I deserve some answers

It's not surprise, it's just one more thing to get out of the way.
Reported on 2nd of June, 2015

One of the most instructive movies I can remember, by way of Red Asphalt. I do not recommend this film for any but the most advanced screenwriting class. And even then, what are you doing in a class? Go see movies! Like this one!

Don’t see this movie.


24 May 2015 @ The Gaumont Rennes

-$0.50 or, if one must be jejune, and one must... 
★ ☆ ☆ ☆ ☆


Tomorrowland, class, is an experiment in how long before you can go before you actually get to the story. The answer, given that it’s another Damon Lindelof monstrosity, is 115 minutes out of 125. This is not an exaggeration. The story, by the way, is blow up the tower. But we don’t learn that, or even that there is a tower, or what the tower does, or even what the story has to do with the tower, until the last ten minutes. My notes are the opposite of the usual: ’10 more minutes…you can do it’! The film analyst in me was on the edge of my seat: 30 minutes in, 40 minutes in, 100 minutes in, and we still don’t know what’s going on?

You’re not going to see it; don’t. But from what I can remember, young boy in 1954 goes to the future by invitation from a little girl Who Would No Way Turn Out To Be A Robot. Then, this story stops, and now there’s our heroine in present day trying to save poor, poor, underfunded NASA. The Other Girl (Who Will Definitely Not Turn Out to be A Robot) gives her a pin, which allows her to be in scenes for the trailer where she’s floating in fields of wheat. How, why and what for? Come on, we’re 40 minutes in. Why would you want to know something? Good news, when we find out, 1) We don’t actually find out, and 2) if we did, which I’m not sure we did, it has nothing to do with the story.

So heroine goes to wacky vintage store to learn about the pin. The No Way They Turn Out To be Evil Robots explain that it’s a recruiting device for super special geniuses to bring them into the future. The problem being that this is the only explanation we get in the film, it’s from a non-reliable narrator, and it’s incomplete. So really, who knows? Girl Who Couldn’t Possibly Turn Out to be a Robot turns out to be something or other, and saves regular girl.

At this point, and we’re a good 70 minutes in, they drive to see George Clooney, something which they could have done at any time. At this point, because regular girl is asking robot girl too many questions, she shuts down as fast a screenwriter getting pinned down over what’s going to happen next: “Don’t worry; I know what’s going to happen, and it will be totally cool. I just don’t want to ruin the surprise. To you. That I don’t actually know what will happen. Surprise!”‘ This is an actual scene, by the way. The screenwriter, I mean. I have no idea what happened in the film other than this: most films have too much exposition, this film is is so scared of it, it causes a robot to reset itself.

So George Clooney is grumpy for a bit, then fights more evil robots in a scene that would have been the opening for any other film. At this point someone realized there was only 20 minutes on this story, so we future backadd all that padding. It’s a form of time-travel. For the screenwriter, but still.

They teleport to Paris to fly to the future, which they could have done at any time. Why they don’t just teleport to the future, as boy George Clooney did, is best explained as we wanted the Eiffel Tower to be a Spaceship. We’re in the future (unless it’s not), and at this point, we learn that what makes Regular Girl so special is that she can figure out the Evil Tower, is, in fact, Evil (she has a lot of midachlorians). So there’s some running around and blowing it up. The film, having three minutes to go, makes more recruiting robots to recruit dreamers, which the film took to mean actors in a vague AT&T commercial designed to distract you from the fact that it’s a commercial about AT&T. Which defeats the purpose of commercials, and really defeats the purpose of narrative filmmaking.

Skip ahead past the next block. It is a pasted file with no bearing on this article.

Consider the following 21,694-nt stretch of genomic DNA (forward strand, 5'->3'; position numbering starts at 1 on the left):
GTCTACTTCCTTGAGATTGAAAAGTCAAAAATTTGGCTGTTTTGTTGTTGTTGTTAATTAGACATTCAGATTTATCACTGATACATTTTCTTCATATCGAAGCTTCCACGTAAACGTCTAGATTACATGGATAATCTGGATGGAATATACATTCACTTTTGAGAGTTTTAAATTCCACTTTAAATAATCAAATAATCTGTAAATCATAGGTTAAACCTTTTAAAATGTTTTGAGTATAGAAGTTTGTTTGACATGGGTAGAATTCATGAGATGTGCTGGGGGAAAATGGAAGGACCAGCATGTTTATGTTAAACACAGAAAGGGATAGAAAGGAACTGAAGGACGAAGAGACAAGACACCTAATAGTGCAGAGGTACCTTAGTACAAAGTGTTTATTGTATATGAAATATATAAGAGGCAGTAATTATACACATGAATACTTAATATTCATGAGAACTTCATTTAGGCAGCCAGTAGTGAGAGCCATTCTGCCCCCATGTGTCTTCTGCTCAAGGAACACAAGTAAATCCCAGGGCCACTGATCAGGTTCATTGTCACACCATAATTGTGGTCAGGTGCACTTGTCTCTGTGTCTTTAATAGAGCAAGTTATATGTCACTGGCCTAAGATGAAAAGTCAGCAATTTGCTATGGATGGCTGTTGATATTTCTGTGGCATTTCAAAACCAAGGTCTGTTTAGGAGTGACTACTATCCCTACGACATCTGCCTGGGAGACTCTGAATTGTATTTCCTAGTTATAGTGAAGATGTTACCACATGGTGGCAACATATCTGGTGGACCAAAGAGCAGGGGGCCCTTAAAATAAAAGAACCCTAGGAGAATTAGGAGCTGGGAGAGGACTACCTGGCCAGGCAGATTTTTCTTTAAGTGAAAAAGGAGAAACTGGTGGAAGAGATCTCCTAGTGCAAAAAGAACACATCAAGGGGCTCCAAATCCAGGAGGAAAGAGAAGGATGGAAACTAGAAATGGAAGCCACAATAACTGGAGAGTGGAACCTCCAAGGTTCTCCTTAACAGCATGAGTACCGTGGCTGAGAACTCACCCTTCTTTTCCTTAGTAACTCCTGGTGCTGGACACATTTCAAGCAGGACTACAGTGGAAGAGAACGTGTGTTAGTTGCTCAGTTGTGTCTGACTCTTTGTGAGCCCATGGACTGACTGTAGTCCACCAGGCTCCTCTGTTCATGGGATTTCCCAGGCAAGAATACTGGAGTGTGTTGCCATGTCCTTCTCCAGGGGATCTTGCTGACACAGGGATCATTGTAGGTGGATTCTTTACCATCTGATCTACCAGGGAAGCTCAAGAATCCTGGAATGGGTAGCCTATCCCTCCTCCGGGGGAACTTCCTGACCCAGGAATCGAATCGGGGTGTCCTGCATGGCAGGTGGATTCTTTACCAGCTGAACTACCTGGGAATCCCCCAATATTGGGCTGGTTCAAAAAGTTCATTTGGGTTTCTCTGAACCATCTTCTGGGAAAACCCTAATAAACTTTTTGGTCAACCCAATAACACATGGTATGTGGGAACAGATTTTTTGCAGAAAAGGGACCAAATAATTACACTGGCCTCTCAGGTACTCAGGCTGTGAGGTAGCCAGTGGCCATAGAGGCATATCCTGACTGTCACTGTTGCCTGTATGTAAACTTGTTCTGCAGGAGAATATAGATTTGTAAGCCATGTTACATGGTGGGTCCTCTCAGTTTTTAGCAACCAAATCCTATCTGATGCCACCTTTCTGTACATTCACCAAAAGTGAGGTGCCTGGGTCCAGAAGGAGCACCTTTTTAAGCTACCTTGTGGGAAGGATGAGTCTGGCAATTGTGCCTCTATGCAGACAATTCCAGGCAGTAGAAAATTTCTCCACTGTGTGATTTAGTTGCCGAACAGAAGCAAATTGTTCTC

It is a world where even the explanations don’t explain anything, or rather that each scene feels like the opening gambit for another better, then abandoned movie. With most Lindelhof joints (like Mr. Michael Bay, Mr. Lindelhof can be considered an auteur: terrible, but always in the same distinct way), there is an investment in The Reveal. It’s all witless trailer moments, this time defined as weird things which demand an explanation, unless the filmmakers don’t feel like giving you one: she’s floating in space! She’s a robot! The wacky junk store guys are robots! George Clooney’s in it! Eventually!

Really, he doesn’t show up until 100 minutes in. It’s odd.

Much as I wanted this to be strictly true, however, there’s a distastefully cutesy-pie, 3 days later sequence where Mr. Clooney and our erstwhile heroine lead argue over what is or isn’t the future. Aw, they’re telling a story about the story, without any awareness that there’s a difference between meta-narrative and self-loathing over not being able to construct narrative in the first place. I guess finding something more repellant than meta-narrative in 2015 is kinda impressive. This story about the story manifests in Mr. Clooney saying ‘what are the stakes’? Advanced screenwriting class take note, if you have created a story with no stakes at all, do not have your characters say this.

Tommorowland got translated as À la poursuite de demain, which I think is some kind of Marxist parody of late-Capitalism. I'm trying real hard to make this film more interesting than it is.

Tomorrowland got translated as À la poursuite de demain, which I think is some kind of Marxist parody of late-Capitalism. I’m trying real hard to make this film more interesting than it is.

When I say no stakes, the film offers us some more help in having another character speak what we’re thinking: I deserve some answers. Sorry Ms. Britt Robertson, you’re in the same boat as us. And here is the dual problem with secrets: the first is easy – if we don’t know what’s going on, we don’t actually care what’s going on. It’s not surprise, it’s just one more thing to get out of the way. The second is a little more esoteric, but possibly even more important: contrivance.